I drive around Fargo and find Catholic, Protestant, Muslim and Jewish houses of worship. I don’t feel coerced in to joining any of them despite the fact they are surrounded by government streets, government sidewalks, government light poles, government traffic lights and signs and an inviting driveway connects government property to church property.

        So, who am I kidding? I was not attempting humor, just logic.

        Recently, the President of the United States wished all citizens a Merry Christmas. I took that to mean that he was wishing all of us a Merry Christmas. For those who do not celebrate Christmas – secular or religious – I doubt they took offense. I took more offense at seeing an avowed Christian like Clinton, Trump or Obama wearing a Jewish yarmulke when I was told they were professed Christians. I respect an individual for adhering to their faith rather than pandering to other religions by pretending to be affiliated. On the other hand, it is perfectly fine to wish someone “Happy Hanukah” if they are Jewish.

        Displaying a swastika, your example, serves no purpose than to show support for National Socialism (Nazi). That is a far cry from displaying a cross, a crescent or a star of David.

        1. Matt 9:07 Displaying a swastika, your example, serves no purpose than to show support for National Socialism (Nazi). That is a far cry from displaying a cross, crescent or a star of David.

          Why is the cross displayed? It is displayed to endorse the Christian faith, is it not? Mostly, court cases have said government ceremonies cannot display the cross or the swastika. There are settings, like historical ones, where it has been approved. In the Supreme Court the Ten Commandments are displayed. There it is in a historical setting with other artful displays. Some day those who do not understand how separation of church and state is treated by our court system will learn about it and appreciate the patriotic work done by ACLU and FFRF.

          1. You’ll have to take up the issue of government functions inside a church with the Federal Election Commission. Polling places are historically at schools and churches. Recently, Fargo public schools have rejected the government’s request to house polling (voting) places inside government schools. Churches have been run by patriotic Americans who agree to host elections.

            The ACLU and FFRF don’t make my short list of patriotic American organizations. In fact, I consider them both enemies of the country. You can add in the Southern Poverty Law Center, Planned Parenthood, Antifa, BLM and CAIR.

          2. Matt 10:56 You changed the subject from a graduation ceremony to a polling place. I’ve not heard of a FFRF protest to a church polling place, though there may be some. I’ve voted or been an observer of voting many times in churches. Where I live now we vote in a church.

            Displaying the cross, how it is displayed and when are the issues that courts determine cases on. When the cross is displayed and public officials are standing in front of it conducting public/taxpayer business, like giving diplomas to students, it is at least a borderline, or can be seen as, endorsement of Christianity. Courts have mostly determined it is endorsement. If you are a Christian it does not seem like endorsement to you. If you are a Jew it probably is seen as endorsement.

            That’s the way it was with teachers leading their students in prayers to Jesus. To Christians it was not an endorsement. Heck, those tots should know better than to think the teacher would be displeased to learn they have a different god than that of the teacher. The tots should just focus their minds on something other than what the teacher was praying to and then refocus when lessen time came. Same thing if the teacher is standing under a cross teaching history–doesn’t mean a thing, right?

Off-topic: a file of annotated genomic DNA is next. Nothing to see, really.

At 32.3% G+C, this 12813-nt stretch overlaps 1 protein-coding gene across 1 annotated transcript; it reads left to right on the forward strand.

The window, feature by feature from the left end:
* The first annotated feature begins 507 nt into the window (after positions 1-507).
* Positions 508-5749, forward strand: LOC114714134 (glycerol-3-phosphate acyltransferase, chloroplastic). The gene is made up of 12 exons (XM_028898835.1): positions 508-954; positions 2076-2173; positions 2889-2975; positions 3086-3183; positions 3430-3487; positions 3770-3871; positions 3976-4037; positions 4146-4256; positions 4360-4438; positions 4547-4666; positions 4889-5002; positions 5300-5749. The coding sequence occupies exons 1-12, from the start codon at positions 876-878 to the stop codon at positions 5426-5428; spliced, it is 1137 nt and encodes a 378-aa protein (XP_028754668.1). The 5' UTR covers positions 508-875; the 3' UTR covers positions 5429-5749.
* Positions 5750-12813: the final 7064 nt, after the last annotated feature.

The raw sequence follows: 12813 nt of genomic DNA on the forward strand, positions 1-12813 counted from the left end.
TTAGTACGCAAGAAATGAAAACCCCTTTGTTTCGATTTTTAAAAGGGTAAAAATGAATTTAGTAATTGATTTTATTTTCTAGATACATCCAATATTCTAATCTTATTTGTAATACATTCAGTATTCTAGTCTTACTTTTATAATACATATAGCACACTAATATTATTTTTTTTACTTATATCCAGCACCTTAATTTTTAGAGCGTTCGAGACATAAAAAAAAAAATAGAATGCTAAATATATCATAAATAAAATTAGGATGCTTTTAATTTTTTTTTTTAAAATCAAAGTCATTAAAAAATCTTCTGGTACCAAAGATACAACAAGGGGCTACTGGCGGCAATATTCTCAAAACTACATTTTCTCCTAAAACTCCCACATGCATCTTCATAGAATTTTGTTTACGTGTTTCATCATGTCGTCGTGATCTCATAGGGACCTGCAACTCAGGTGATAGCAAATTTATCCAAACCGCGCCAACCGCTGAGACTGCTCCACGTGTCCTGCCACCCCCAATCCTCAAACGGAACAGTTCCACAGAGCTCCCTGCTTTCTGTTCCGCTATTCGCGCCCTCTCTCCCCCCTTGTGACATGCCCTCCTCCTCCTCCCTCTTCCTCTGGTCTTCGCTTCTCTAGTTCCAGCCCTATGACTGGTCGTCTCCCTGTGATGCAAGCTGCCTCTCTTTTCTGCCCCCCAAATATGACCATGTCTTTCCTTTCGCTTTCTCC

Oh, but the majority want that teacher standing in front of a cross? When you cross people are the minority and a teacher of your children is standing in front of some other religious message you might understand. Until then you are hopeless.

      2. Just a wild guess here but I’d say the cross being displayed at a pentecostal church was a display primarily of worship or remembrance or both. To remove the permanently installed cross from a church could be both expensive and unnecessary. It would be reinstalled immediately. But keep in mind that the FFRF complaint also mentioned the religious symbolism found in classrooms at the church — that were not being used for the graduation ceremony!!! In other words, the FFRF would stoop at nothing to insult Christianity under the pretense of shielding their eyes from being coerced in to becoming a Chrisitan under the heavy hand of the government. Bad Christian. Good atheist.

  3. Catcher

    I don’t know what the big deal is. If a group does not like the cross on the tower, go somewhere else that has the room, or build one that has no cross. The FFR gang could build one that suits their liking, or the school district could do that, and add it to the taxes. Everyone should like that?. Looks like renting a large available building is a cost saving measure. Maybe they could hold it at a race track, or pasture. To demand the Baptist church remove the cross on their own property is beyond the authority of the FFR. and is show boating. Pietism at the ultimate.

  4. Rob

    Why don’t the atheists solve these dilemmas by constructing huge buildings on their own dime in every school district and every voting precinct in America?
    Religious people constructed their own buildings, offer them up free or for a very nominal fee to host these events, and then some uptight atheists come along and demand they take down any symbolism in the building?
    The level of arrogance of atheists knows no bounds.

    1. Rob 8:30 The level of arrogance of atheists knows no bounds.

      I have another suggestion. Why don’t we have schools that don’t promote any brand of religion and churches do whatever they want. Problem solved.

      1. Catcher

        @ 8;42; Jon; You know my position on the separation. The topic here is commencement in churches. If the schools won’t provide large enough facilities, the FFR should provide an alternative. After all, this is a school issue not church.